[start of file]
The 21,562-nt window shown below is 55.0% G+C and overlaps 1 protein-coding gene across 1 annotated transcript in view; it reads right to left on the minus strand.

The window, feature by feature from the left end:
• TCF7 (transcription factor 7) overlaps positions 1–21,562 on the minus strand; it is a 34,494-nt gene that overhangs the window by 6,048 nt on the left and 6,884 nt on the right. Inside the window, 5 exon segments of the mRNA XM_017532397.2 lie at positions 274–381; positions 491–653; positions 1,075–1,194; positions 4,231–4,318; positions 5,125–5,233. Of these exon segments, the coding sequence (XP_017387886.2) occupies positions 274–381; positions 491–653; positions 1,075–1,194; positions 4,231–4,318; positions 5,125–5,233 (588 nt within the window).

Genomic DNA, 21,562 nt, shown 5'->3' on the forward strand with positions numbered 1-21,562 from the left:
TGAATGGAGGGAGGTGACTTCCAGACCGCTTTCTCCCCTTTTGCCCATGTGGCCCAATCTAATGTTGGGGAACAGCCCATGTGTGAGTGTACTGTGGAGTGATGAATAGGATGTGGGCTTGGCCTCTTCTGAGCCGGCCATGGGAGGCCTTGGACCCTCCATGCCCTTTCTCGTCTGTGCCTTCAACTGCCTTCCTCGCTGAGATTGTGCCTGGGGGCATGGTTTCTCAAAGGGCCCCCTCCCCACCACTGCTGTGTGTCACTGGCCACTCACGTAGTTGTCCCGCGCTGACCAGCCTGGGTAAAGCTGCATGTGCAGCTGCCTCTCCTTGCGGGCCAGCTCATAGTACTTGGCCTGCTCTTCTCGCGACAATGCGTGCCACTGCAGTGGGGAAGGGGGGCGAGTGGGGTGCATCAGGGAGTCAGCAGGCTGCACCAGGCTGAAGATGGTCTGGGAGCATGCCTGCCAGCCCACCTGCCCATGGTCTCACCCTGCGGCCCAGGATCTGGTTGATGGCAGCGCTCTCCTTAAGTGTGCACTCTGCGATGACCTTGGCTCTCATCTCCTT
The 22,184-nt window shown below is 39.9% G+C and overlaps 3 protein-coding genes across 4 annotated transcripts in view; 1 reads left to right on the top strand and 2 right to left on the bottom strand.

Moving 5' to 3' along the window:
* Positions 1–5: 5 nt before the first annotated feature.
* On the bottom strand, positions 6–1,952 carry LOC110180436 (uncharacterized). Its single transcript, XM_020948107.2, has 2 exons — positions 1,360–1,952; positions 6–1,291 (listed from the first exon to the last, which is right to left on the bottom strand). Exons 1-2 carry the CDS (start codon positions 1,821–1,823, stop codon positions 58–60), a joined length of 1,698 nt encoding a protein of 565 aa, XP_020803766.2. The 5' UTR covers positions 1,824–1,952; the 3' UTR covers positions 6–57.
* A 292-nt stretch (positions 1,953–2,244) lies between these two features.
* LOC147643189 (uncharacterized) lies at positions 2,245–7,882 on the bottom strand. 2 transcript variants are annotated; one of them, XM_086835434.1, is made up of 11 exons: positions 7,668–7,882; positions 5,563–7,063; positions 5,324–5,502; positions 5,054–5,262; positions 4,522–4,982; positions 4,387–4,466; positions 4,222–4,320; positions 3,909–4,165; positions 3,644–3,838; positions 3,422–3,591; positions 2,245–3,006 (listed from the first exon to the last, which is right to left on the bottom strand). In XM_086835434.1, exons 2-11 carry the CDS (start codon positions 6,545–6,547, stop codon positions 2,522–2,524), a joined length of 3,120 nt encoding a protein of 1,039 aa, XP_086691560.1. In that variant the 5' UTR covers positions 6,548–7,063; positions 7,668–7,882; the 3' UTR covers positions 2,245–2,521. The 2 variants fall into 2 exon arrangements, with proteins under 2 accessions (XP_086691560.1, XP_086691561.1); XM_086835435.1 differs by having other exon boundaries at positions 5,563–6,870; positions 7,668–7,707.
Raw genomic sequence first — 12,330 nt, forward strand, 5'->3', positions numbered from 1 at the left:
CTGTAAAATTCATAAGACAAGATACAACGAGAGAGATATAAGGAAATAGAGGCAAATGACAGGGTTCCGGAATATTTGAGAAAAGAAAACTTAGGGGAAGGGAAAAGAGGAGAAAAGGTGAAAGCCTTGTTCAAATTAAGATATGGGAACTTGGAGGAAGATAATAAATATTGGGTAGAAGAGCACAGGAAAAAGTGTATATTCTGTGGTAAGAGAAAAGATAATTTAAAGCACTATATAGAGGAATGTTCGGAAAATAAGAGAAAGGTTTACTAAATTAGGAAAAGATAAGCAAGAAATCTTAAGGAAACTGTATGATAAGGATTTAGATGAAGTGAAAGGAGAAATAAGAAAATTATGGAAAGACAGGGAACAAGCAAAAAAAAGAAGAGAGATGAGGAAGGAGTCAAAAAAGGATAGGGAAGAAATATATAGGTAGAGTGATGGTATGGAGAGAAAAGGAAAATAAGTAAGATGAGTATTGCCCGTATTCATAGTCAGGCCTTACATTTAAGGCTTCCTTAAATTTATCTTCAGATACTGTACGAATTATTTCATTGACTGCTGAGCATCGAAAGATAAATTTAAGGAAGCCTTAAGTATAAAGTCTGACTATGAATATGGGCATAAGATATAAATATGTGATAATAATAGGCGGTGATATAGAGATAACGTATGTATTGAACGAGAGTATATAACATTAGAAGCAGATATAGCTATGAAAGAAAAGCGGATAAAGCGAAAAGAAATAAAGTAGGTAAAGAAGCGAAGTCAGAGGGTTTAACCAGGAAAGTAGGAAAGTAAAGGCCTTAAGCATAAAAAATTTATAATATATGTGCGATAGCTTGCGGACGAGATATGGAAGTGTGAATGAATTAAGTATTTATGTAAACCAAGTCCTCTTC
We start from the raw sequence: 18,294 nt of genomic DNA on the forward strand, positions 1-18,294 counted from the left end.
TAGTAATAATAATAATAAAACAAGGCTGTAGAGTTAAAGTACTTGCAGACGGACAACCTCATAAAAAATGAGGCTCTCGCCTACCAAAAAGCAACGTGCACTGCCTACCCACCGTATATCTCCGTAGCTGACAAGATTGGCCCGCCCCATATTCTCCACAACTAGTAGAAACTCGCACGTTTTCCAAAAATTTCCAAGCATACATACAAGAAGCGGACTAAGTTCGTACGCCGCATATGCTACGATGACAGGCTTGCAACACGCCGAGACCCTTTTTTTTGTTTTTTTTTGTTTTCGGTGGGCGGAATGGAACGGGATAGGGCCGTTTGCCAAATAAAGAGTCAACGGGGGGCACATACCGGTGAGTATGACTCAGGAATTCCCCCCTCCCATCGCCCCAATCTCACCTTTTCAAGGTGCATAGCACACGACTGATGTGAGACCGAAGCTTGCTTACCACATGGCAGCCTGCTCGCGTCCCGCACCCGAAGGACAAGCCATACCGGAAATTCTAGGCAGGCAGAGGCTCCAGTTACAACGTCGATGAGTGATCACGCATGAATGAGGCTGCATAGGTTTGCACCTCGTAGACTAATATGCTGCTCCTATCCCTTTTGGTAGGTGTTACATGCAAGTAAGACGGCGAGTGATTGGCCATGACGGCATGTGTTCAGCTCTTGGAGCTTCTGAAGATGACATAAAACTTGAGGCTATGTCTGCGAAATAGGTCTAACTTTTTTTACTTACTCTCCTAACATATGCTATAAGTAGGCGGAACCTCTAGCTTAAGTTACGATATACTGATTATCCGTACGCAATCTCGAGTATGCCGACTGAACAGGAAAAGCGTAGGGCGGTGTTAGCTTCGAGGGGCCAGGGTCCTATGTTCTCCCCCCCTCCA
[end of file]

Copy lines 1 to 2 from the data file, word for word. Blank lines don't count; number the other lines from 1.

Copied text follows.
The 21,562-nt window shown below is 55.0% G+C and overlaps 1 protein-coding gene across 1 annotated transcript in view; it reads right to left on the minus strand.

The window, feature by feature from the left end: